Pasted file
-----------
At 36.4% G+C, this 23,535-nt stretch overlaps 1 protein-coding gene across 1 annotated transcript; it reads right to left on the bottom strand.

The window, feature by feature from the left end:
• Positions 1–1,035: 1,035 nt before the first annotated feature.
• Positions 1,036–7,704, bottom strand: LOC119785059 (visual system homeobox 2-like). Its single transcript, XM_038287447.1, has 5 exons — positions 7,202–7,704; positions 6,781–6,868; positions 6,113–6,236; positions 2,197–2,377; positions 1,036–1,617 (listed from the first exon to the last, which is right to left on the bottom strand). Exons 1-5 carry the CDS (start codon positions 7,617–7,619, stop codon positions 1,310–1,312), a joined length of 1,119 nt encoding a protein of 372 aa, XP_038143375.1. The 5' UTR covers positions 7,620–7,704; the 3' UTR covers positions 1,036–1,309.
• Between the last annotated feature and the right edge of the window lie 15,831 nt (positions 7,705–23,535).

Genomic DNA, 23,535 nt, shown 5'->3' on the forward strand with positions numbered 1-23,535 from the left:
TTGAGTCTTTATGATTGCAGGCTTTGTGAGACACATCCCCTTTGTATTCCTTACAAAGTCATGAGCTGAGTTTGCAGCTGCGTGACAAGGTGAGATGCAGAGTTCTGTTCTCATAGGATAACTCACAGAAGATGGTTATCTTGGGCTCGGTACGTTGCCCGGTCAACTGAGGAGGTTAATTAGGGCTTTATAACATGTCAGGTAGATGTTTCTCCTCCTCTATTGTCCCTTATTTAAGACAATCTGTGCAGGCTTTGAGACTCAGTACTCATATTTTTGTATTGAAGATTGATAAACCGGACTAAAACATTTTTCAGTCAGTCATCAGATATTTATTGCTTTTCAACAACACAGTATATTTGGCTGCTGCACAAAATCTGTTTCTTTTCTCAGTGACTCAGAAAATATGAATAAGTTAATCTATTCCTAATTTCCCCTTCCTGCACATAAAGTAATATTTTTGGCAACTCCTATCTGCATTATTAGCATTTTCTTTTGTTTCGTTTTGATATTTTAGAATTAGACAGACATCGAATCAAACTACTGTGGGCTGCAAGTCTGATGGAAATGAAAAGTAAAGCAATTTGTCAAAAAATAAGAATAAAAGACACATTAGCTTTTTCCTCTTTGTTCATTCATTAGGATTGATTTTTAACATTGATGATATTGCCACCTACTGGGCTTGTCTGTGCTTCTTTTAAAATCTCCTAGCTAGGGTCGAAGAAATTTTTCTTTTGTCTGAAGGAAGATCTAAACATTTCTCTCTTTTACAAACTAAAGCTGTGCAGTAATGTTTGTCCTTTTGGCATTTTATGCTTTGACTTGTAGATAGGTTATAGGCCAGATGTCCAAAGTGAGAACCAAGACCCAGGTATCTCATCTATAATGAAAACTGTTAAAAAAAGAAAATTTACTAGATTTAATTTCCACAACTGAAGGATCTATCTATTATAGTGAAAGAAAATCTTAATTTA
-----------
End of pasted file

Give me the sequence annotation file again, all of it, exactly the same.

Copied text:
At 36.4% G+C, this 23,535-nt stretch overlaps 1 protein-coding gene across 1 annotated transcript; it reads right to left on the bottom strand.

The window, feature by feature from the left end:
• Positions 1–1,035: 1,035 nt before the first annotated feature.
• Positions 1,036–7,704, bottom strand: LOC119785059 (visual system homeobox 2-like). Its single transcript, XM_038287447.1, has 5 exons — positions 7,202–7,704; positions 6,781–6,868; positions 6,113–6,236; positions 2,197–2,377; positions 1,036–1,617 (listed from the first exon to the last, which is right to left on the bottom strand). Exons 1-5 carry the CDS (start codon positions 7,617–7,619, stop codon positions 1,310–1,312), a joined length of 1,119 nt encoding a protein of 372 aa, XP_038143375.1. The 5' UTR covers positions 7,620–7,704; the 3' UTR covers positions 1,036–1,309.
• Between the last annotated feature and the right edge of the window lie 15,831 nt (positions 7,705–23,535).

Genomic DNA, 23,535 nt, shown 5'->3' on the forward strand with positions numbered 1-23,535 from the left:
TTGAGTCTTTATGATTGCAGGCTTTGTGAGACACATCCCCTTTGTATTCCTTACAAAGTCATGAGCTGAGTTTGCAGCTGCGTGACAAGGTGAGATGCAGAGTTCTGTTCTCATAGGATAACTCACAGAAGATGGTTATCTTGGGCTCGGTACGTTGCCCGGTCAACTGAGGAGGTTAATTAGGGCTTTATAACATGTCAGGTAGATGTTTCTCCTCCTCTATTGTCCCTTATTTAAGACAATCTGTGCAGGCTTTGAGACTCAGTACTCATATTTTTGTATTGAAGATTGATAAACCGGACTAAAACATTTTTCAGTCAGTCATCAGATATTTATTGCTTTTCAACAACACAGTATATTTGGCTGCTGCACAAAATCTGTTTCTTTTCTCAGTGACTCAGAAAATATGAATAAGTTAATCTATTCCTAATTTCCCCTTCCTGCACATAAAGTAATATTTTTGGCAACTCCTATCTGCATTATTAGCATTTTCTTTTGTTTCGTTTTGATATTTTAGAATTAGACAGACATCGAATCAAACTACTGTGGGCTGCAAGTCTGATGGAAATGAAAAGTAAAGCAATTTGTCAAAAAATAAGAATAAAAGACACATTAGCTTTTTCCTCTTTGTTCATTCATTAGGATTGATTTTTAACATTGATGATATTGCCACCTACTGGGCTTGTCTGTGCTTCTTTTAAAATCTCCTAGCTAGGGTCGAAGAAATTTTTCTTTTGTCTGAAGGAAGATCTAAACATTTCTCTCTTTTACAAACTAAAGCTGTGCAGTAATGTTTGTCCTTTTGGCATTTTATGCTTTGACTTGTAGATAGGTTATAGGCCAGATGTCCAAAGTGAGAACCAAGACCCAGGTATCTCATCTATAATGAAAACTGTTAAAAAAAGAAAATTTACTAGATTTAATTTCCACAACTGAAGGATCTATCTATTATAGTGAAAGAAAATCTTAATTTA